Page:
The infant is placed under a warmer or in an isolette with controlled temperatures where careful observation and care can be given.

Feeding may be administered by inserting a tube into the stomach, since infants are usually unable to coordinate sucking and swallowing before 34 weeks gestation. Intravenous feeding may be indicated in extremely premature infants.

Depending on the degree of prematurity, the infant may not start breathing after birth, or respiratory efforts may be inadequate to expand the chest and deliver oxygen to the infant’s body. In such cases, a breathing tube is inserted into the infant’s trachea, and artificial breathing is delivered by a respirator. Supplemental oxygen is given. (See respiratory distress syndrome.)

Nursery care is needed until the infant is able to take oral feedings, maintain body temperature, and achieve a body weight of about 5 pounds. However, other problems may complicate treatment, especially for very small infants, which could prolong the hospital stay.

Support Groups

There are multiple support groups for parents of premature babies. Ask the social worker in the neonatal intensive care unit.

Expectations (prognosis)

Prematurity was formerly a major cause of infant deaths. Improved medical and nursing techniques have increased the survival of premature infants. A greater chance of survival is associated with increasing length of the pregnancy. Of babies born at 28 weeks, approximately 80% survive.

Prematurity is not without long-term effects. A large proportion of premature infants have medical problems that persist into childhood or are permanent. As a rule, the more premature an infant, and the smaller the birth weight, the greater the risk of complications. It must be stressed, however, that it is impossible to predict the long-term outcome for an individual baby merely on the basis of gestational age or birth weight.


Possible complications include:

  • Hyaline membrane disease (respiratory distress syndrome)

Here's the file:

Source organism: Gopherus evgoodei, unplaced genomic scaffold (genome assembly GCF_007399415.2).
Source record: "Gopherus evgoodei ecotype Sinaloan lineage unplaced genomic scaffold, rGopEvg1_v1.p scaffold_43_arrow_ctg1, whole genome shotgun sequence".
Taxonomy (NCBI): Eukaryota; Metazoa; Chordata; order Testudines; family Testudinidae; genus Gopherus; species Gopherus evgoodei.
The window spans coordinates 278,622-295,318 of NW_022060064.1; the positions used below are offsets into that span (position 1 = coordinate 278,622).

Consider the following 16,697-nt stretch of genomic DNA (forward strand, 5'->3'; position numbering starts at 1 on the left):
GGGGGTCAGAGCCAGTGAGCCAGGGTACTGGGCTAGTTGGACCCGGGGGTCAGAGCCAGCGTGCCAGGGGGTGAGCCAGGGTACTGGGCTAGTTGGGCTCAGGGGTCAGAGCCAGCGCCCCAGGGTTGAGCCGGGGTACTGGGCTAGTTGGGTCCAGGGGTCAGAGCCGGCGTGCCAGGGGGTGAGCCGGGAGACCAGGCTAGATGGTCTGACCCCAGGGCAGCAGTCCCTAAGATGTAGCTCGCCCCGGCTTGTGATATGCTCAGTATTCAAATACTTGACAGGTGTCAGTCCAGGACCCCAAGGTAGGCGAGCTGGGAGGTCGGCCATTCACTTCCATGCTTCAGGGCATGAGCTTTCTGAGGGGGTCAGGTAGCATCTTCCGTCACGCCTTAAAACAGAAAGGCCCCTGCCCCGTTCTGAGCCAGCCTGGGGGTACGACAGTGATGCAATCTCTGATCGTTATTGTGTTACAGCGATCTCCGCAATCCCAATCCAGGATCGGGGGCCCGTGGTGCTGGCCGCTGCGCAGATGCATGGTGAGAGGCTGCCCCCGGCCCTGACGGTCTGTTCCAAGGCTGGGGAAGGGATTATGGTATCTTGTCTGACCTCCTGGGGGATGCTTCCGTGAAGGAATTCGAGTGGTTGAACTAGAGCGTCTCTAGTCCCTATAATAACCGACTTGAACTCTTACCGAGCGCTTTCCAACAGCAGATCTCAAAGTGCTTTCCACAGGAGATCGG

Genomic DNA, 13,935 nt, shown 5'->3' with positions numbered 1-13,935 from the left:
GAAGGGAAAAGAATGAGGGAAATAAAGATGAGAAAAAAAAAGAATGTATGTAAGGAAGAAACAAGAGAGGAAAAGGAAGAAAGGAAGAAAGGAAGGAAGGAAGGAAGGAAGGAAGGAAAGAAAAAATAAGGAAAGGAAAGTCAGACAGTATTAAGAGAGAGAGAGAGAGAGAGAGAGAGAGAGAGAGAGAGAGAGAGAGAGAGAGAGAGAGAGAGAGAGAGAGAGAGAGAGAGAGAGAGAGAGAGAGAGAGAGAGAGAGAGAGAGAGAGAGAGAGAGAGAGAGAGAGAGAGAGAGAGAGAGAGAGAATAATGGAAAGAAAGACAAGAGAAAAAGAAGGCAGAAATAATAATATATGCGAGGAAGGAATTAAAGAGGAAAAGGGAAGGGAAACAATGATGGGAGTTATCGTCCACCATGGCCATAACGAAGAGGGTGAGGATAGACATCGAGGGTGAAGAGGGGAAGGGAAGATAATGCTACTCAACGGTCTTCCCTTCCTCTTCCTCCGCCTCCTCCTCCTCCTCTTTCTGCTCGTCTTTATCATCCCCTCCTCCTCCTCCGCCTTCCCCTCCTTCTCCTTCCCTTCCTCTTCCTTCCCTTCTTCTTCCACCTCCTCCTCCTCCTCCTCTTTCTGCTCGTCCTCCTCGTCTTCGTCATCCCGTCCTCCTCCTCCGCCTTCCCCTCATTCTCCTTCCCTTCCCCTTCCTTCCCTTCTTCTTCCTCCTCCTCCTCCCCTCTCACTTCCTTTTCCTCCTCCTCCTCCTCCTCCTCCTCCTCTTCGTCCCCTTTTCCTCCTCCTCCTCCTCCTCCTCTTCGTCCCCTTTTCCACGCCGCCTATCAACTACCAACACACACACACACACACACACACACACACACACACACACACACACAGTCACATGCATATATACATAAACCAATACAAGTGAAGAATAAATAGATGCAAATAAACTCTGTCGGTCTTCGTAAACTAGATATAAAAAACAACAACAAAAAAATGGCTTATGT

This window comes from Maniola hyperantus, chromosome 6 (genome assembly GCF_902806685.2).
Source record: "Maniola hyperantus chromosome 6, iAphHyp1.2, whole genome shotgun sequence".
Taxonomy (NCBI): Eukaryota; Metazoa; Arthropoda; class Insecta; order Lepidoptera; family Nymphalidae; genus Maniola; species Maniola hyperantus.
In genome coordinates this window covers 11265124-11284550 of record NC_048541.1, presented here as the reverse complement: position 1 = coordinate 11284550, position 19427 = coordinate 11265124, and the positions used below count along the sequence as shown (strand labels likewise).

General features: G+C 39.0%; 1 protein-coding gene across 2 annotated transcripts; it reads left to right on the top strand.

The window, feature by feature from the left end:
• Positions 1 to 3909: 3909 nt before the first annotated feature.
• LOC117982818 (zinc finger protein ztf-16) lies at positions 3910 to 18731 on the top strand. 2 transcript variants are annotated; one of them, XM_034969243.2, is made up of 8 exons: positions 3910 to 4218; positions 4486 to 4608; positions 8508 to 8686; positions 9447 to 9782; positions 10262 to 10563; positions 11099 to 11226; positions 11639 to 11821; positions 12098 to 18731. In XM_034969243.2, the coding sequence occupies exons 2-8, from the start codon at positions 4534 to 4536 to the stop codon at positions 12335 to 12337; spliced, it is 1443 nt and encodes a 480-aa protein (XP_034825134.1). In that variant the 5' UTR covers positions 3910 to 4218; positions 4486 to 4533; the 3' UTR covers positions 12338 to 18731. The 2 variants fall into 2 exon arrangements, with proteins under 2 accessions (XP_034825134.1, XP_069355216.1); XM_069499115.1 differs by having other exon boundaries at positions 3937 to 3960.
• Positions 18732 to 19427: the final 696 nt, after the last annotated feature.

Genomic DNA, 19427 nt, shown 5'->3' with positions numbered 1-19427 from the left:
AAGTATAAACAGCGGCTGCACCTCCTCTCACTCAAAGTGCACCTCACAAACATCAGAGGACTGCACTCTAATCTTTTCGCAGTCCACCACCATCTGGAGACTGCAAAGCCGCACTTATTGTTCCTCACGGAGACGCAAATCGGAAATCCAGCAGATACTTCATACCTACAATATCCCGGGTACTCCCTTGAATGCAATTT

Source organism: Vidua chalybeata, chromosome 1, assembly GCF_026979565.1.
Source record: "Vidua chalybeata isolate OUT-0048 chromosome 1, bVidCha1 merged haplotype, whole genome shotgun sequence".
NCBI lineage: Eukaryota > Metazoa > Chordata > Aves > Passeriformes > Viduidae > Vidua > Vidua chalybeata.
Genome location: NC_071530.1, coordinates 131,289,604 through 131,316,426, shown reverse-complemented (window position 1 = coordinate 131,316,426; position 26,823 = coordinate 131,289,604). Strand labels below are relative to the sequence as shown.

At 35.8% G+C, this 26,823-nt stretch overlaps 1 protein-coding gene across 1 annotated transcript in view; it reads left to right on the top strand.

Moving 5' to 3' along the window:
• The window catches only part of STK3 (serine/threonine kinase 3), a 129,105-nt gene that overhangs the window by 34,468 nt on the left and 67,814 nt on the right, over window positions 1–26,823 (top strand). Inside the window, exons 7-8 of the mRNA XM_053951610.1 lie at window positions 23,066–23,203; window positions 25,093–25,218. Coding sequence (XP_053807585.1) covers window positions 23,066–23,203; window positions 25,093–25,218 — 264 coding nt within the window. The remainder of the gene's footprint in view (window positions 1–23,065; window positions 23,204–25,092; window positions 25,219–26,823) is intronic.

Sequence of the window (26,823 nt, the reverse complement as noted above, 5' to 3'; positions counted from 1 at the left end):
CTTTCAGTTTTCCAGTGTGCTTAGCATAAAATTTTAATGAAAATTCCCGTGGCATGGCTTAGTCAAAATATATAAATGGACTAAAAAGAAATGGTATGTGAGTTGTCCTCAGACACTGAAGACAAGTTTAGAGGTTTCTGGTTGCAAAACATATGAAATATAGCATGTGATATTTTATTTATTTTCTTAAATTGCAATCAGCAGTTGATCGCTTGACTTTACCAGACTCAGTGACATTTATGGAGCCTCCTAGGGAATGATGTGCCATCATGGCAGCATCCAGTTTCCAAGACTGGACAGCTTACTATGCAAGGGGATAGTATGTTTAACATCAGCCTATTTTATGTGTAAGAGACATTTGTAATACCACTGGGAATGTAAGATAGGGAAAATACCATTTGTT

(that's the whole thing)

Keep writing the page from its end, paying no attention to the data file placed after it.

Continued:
• Bleeding into the brain (intraventricular hemorrhage)  
  • Retinopathy and associated visual loss or Blindness  
  • Bronchopulmonary dysplasia (BPD)  
  • Heart disease  
  • Severe intestinal inflammation (necrotizing enterocolitis)  
  • Jaundice  
  • Infection or septicemia  
  • Anemia  
  • Low blood glucose (hypoglycemia)  
  • Delayed growth and development  
  • Mental-motor retardation

Calling your health care provider

Call your health care provider if you are pregnant and believe you are going into labor prematurely.

If you are pregnant, and not receiving prenatal care, call your health care provider or the State Department of Health. Most Health Departments have programs to ensure that pregnant mothers, whether covered by insurance or not, able to pay or not, receive adequate prenatal care. They will direct you to the appropriate provider.


One of the most important steps to preventing prematurity is to begin prenatal care as early as possible and to continue prenatal care throughout the pregnancy. This cannot be stressed enough.

Statistics clearly show that early and good prenatal care reduces the chance of a premature birth, having a small baby, and related deaths during delivery and the neonatal period.

Premature labor can sometimes be treated or delayed by a medication that inhibits uterine contractions. Many times, however, attempts to inhibit premature labor are not successful and thus a “cure” for prematurity remains elusive.

Johns Hopkins patient information

Last revised: December 5, 2012
by David A. Scott, M.D.